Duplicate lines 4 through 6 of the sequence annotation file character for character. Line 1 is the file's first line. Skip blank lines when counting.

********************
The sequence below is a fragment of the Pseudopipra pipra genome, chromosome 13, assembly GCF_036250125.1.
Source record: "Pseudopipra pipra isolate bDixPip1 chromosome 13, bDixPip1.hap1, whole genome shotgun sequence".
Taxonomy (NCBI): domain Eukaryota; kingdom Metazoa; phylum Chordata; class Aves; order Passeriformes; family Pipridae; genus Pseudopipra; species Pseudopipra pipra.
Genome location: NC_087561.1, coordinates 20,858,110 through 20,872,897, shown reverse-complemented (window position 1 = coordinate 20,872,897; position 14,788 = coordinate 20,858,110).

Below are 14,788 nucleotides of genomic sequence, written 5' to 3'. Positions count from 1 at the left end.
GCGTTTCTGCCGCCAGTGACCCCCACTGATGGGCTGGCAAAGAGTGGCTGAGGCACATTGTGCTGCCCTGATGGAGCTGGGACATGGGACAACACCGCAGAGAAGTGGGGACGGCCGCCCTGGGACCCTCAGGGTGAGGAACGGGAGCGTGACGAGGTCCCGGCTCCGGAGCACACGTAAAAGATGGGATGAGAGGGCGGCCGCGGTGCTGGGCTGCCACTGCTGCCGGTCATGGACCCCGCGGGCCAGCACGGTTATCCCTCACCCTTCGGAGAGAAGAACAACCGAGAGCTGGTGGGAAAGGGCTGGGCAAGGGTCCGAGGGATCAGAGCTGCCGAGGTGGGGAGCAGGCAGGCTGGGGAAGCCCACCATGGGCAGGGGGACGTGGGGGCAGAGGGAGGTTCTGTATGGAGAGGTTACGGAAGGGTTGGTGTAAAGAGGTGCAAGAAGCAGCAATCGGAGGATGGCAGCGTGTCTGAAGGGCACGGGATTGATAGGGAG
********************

Genome location: NC_087561.1, coordinates 20,858,110 through 20,872,897, shown reverse-complemented (window position 1 = coordinate 20,872,897; position 14,788 = coordinate 20,858,110).

Below are 14,788 nucleotides of genomic sequence, written 5' to 3'. Positions count from 1 at the left end.
GCGTTTCTGCCGCCAGTGACCCCCACTGATGGGCTGGCAAAGAGTGGCTGAGGCACATTGTGCTGCCCTGATGGAGCTGGGACATGGGACAACACCGCAGAGAAGTGGGGACGGCCGCCCTGGGACCCTCAGGGTGAGGAACGGGAGCGTGACGAGGTCCCGGCTCCGGAGCACACGTAAAAGATGGGATGAGAGGGCGGCCGCGGTGCTGGGCTGCCACTGCTGCCGGTCATGGACCCCGCGGGCCAGCACGGTTATCCCTCACCCTTCGGAGAGAAGAACAACCGAGAGCTGGTGGGAAAGGGCTGGGCAAGGGTCCGAGGGATCAGAGCTGCCGAGGTGGGGAGCAGGCAGGCTGGGGAAGCCCACCATGGGCAGGGGGACGTGGGGGCAGAGGGAGGTTCTGTATGGAGAGGTTACGGAAGGGTTGGTGTAAAGAGGTGCAAGAAGCAGCAATCGGAGGATGGCAGCGTGTCTGAAGGGCACGGGATTGATAGGGAG